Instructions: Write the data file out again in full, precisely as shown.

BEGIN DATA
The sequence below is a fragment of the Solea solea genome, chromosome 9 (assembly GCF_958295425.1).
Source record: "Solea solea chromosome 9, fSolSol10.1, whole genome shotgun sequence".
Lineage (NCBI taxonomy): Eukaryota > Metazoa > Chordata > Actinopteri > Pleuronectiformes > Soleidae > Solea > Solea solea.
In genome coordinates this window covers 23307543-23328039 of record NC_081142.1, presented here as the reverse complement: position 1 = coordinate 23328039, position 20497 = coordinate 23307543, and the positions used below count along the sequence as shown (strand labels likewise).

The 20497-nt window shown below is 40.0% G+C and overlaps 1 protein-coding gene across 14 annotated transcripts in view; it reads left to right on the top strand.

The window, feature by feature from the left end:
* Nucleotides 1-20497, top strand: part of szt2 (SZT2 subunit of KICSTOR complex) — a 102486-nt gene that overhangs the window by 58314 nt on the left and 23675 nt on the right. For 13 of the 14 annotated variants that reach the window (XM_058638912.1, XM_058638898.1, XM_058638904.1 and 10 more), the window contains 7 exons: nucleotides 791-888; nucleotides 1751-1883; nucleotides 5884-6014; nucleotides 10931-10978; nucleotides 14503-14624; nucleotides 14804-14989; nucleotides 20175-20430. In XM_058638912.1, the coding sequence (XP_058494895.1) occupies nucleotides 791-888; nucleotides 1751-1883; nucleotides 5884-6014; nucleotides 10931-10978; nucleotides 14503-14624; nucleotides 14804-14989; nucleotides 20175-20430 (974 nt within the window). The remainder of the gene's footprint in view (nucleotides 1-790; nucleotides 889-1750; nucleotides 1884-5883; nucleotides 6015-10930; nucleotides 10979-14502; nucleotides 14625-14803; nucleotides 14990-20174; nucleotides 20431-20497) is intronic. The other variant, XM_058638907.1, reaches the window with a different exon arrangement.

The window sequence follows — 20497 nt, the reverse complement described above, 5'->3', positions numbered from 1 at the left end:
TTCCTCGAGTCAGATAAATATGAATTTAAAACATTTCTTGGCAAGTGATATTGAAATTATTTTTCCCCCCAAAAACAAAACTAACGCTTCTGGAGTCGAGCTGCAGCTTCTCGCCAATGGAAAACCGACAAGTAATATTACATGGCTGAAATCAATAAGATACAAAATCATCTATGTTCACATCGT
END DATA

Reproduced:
The sequence below is a fragment of the Solea solea genome, chromosome 9 (assembly GCF_958295425.1).
Source record: "Solea solea chromosome 9, fSolSol10.1, whole genome shotgun sequence".
Lineage (NCBI taxonomy): Eukaryota > Metazoa > Chordata > Actinopteri > Pleuronectiformes > Soleidae > Solea > Solea solea.
In genome coordinates this window covers 23307543-23328039 of record NC_081142.1, presented here as the reverse complement: position 1 = coordinate 23328039, position 20497 = coordinate 23307543, and the positions used below count along the sequence as shown (strand labels likewise).

The 20497-nt window shown below is 40.0% G+C and overlaps 1 protein-coding gene across 14 annotated transcripts in view; it reads left to right on the top strand.

The window, feature by feature from the left end:
* Nucleotides 1-20497, top strand: part of szt2 (SZT2 subunit of KICSTOR complex) — a 102486-nt gene that overhangs the window by 58314 nt on the left and 23675 nt on the right. For 13 of the 14 annotated variants that reach the window (XM_058638912.1, XM_058638898.1, XM_058638904.1 and 10 more), the window contains 7 exons: nucleotides 791-888; nucleotides 1751-1883; nucleotides 5884-6014; nucleotides 10931-10978; nucleotides 14503-14624; nucleotides 14804-14989; nucleotides 20175-20430. In XM_058638912.1, the coding sequence (XP_058494895.1) occupies nucleotides 791-888; nucleotides 1751-1883; nucleotides 5884-6014; nucleotides 10931-10978; nucleotides 14503-14624; nucleotides 14804-14989; nucleotides 20175-20430 (974 nt within the window). The remainder of the gene's footprint in view (nucleotides 1-790; nucleotides 889-1750; nucleotides 1884-5883; nucleotides 6015-10930; nucleotides 10979-14502; nucleotides 14625-14803; nucleotides 14990-20174; nucleotides 20431-20497) is intronic. The other variant, XM_058638907.1, reaches the window with a different exon arrangement.

The window sequence follows — 20497 nt, the reverse complement described above, 5'->3', positions numbered from 1 at the left end:
TTCCTCGAGTCAGATAAATATGAATTTAAAACATTTCTTGGCAAGTGATATTGAAATTATTTTTCCCCCCAAAAACAAAACTAACGCTTCTGGAGTCGAGCTGCAGCTTCTCGCCAATGGAAAACCGACAAGTAATATTACATGGCTGAAATCAATAAGATACAAAATCATCTATGTTCACATCGT